Dozens of boats were out in Juan de Fuca Strait on Friday hoping to find K-21, the 35-year-old southern resident killer whale who was reported to be close to dying.
Paul Cottrell of the Department of Fisheries and Oceans Marine Mammal Unit said the orca named Cappuccino is presumed dead from as yet undetermined causes, which could include starvation or a chronic disease such as cancer — or both.
The DFO is hoping to find K21’s body to perform a necropsy, he said.
K21 was spotted Wednesday near Race Rocks with a collapsed dorsal fin, emaciated body and shrunken head and neck area known as “peanut head,” a sign the whale is near death.
It put a damper on a celebrated gathering of the southern resident pods J, K and L in the Salish Sea this week after long absences, including J-Pod, which hadn’t been seen in 108 days.
The southern residents are an endangered species with only 75 remaining. Their continued existence has been under threat because their main food source, chinook salmon, has been scarce.
“It’s a sad situation and very hard to lose one,” said Cottrell on Friday afternoon. “At this point, we don’t know where he is or if he’s alive. We haven’t been able to determine the cause [of his condition]. It could be the lack of food, but it could be chronic disease. They get a lot of the chronic diseases human do, like cancer.”
K21’s age may be a factor, as 35 is considered old for a male. Females live longer.
The last southern resident orca to show “peanut head” symptoms was J50, a four-year-old female known as Scarlet, who died in 2018 despite unprecedented attempts by scientists to feed and inject the animal with antibiotics. A necropsy was never done on that animal, so it isn’t known if lack of food or a disease caused her death, said Cottrell.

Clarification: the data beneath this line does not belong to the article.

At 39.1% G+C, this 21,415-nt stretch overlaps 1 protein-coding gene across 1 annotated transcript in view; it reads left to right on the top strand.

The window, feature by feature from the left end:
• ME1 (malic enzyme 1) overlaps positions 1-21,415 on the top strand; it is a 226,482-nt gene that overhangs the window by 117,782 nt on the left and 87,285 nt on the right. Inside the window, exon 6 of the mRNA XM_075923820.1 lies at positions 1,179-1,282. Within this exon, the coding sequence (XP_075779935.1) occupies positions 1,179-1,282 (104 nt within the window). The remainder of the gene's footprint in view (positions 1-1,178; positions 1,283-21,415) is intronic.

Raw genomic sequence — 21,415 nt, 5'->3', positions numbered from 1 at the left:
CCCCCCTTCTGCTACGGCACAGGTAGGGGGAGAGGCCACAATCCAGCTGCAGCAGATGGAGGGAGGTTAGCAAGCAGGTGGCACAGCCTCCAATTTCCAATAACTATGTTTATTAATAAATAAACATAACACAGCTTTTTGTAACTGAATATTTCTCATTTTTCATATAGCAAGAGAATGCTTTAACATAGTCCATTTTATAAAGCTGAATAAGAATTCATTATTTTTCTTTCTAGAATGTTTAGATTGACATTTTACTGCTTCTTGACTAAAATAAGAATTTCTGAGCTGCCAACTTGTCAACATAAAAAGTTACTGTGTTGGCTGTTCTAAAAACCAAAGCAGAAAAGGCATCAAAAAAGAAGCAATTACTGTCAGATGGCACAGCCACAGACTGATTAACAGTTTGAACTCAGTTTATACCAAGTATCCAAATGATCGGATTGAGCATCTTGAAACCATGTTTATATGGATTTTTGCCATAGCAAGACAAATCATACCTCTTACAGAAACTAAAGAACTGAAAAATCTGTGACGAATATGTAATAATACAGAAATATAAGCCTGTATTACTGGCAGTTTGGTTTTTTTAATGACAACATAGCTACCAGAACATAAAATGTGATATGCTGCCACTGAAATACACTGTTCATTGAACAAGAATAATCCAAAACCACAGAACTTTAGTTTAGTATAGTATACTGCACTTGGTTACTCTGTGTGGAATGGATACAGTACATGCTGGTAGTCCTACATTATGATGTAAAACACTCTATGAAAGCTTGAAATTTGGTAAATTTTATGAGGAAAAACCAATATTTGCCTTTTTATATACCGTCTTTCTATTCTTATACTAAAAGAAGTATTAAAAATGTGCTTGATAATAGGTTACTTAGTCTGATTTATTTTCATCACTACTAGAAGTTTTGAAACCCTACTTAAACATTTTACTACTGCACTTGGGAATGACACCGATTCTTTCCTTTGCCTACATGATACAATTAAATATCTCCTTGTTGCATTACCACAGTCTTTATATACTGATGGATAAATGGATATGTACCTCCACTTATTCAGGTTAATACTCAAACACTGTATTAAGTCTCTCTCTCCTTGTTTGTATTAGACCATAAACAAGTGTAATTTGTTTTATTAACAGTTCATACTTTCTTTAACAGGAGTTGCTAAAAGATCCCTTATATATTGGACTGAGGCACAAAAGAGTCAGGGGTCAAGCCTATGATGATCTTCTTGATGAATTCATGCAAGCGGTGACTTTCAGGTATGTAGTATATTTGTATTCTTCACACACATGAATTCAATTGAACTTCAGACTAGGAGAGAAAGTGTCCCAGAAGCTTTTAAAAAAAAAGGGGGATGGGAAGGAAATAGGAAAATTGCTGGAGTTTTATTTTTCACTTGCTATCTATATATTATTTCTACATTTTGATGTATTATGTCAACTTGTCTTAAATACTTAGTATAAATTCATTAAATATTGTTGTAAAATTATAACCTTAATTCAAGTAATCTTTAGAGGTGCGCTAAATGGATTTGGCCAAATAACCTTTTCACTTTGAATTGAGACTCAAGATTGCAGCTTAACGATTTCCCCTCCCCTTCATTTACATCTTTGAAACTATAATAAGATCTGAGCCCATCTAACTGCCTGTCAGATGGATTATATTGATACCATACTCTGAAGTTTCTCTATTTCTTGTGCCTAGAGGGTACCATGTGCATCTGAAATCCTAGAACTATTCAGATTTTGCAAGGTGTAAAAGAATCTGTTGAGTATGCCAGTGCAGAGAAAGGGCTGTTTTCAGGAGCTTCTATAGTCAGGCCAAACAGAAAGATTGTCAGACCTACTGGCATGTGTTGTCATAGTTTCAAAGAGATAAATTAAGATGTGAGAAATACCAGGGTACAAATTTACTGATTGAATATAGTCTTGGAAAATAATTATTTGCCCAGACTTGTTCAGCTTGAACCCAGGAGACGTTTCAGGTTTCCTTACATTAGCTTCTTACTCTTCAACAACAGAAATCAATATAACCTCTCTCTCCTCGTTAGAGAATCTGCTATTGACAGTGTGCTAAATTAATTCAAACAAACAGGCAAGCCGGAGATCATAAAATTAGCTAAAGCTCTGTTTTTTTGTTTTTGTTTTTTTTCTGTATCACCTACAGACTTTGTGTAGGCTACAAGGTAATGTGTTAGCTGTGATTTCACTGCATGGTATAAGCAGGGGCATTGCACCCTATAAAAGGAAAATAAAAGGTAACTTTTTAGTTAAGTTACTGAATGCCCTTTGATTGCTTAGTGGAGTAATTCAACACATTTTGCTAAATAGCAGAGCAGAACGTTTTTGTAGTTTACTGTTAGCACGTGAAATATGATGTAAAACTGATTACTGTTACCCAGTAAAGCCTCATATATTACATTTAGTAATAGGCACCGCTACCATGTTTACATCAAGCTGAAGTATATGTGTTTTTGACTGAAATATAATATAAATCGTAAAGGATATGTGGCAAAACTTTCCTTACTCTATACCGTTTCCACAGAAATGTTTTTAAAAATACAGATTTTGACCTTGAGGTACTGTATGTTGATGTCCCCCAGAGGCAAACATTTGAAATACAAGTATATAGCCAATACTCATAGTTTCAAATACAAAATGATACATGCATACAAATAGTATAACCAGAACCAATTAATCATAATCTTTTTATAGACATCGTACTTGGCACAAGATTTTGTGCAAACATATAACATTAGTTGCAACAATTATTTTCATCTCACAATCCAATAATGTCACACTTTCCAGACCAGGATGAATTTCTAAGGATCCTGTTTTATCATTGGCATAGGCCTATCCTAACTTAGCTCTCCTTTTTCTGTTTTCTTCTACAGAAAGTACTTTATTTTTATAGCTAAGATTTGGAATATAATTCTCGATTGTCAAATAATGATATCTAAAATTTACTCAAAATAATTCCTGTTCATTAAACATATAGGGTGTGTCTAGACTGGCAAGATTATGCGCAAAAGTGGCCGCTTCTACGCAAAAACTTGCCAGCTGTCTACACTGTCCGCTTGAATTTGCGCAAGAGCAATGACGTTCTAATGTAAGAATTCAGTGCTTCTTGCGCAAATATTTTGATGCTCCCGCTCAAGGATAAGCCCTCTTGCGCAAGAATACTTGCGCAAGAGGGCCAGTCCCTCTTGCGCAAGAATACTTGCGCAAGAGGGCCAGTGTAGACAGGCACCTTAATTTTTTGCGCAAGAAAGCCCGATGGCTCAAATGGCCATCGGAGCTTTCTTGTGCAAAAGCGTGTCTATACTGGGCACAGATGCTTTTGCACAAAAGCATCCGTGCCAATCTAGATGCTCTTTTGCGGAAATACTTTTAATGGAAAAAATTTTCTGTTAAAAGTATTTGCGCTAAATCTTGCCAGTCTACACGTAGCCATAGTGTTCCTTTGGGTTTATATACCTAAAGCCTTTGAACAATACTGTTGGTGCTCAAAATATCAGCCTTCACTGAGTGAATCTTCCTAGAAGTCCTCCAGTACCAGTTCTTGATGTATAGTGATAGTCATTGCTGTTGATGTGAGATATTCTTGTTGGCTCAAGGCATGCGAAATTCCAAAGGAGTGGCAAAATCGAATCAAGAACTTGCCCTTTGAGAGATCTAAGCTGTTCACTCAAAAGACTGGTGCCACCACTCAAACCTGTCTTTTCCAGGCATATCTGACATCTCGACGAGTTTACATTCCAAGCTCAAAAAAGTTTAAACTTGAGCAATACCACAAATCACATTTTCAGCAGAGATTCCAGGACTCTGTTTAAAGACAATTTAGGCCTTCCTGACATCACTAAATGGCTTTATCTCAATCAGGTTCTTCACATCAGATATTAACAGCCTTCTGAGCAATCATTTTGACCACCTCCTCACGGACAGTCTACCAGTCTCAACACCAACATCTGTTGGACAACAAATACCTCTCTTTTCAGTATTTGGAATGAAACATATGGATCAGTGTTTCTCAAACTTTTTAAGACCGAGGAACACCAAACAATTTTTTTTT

K21 is the last survivor of K-pod’s four matrilines, a societal system where all the whales are descended from their mother’s line. They tend to stick together. K-pod is the smallest of the southern resident clans.
Researchers say K21 had recently been “adopted” by adult female K-16, Opus, and they would travel together.
Cottrell said the research and whale watch community is out in force with “lots of eyes out there trying to find him.”
The southern resident killer whales who returned to their traditional summer feeding grounds in the Salish Sea on Tuesday and Wednesday have since left.
Researchers say it’s a sign that chinook salmon, their main food source, is scarce and they’ve gone elsewhere to look for food.
The other members of J-, K- and L-Pods all appeared to be healthy.
At least two of the three calves born to J-Pod over the last two years were confirmed.
Meanwhile, DFO scientists were on the water on the Esperanza Inlet attempting to free a grey whale entangled with fish gear. Most of the gill netting was removed and the DFO was able to tag the whale to keep track of it so they can remove the rest when it comes closer to land. The big grey had moved out to open water and teams are on standby in Tahsis.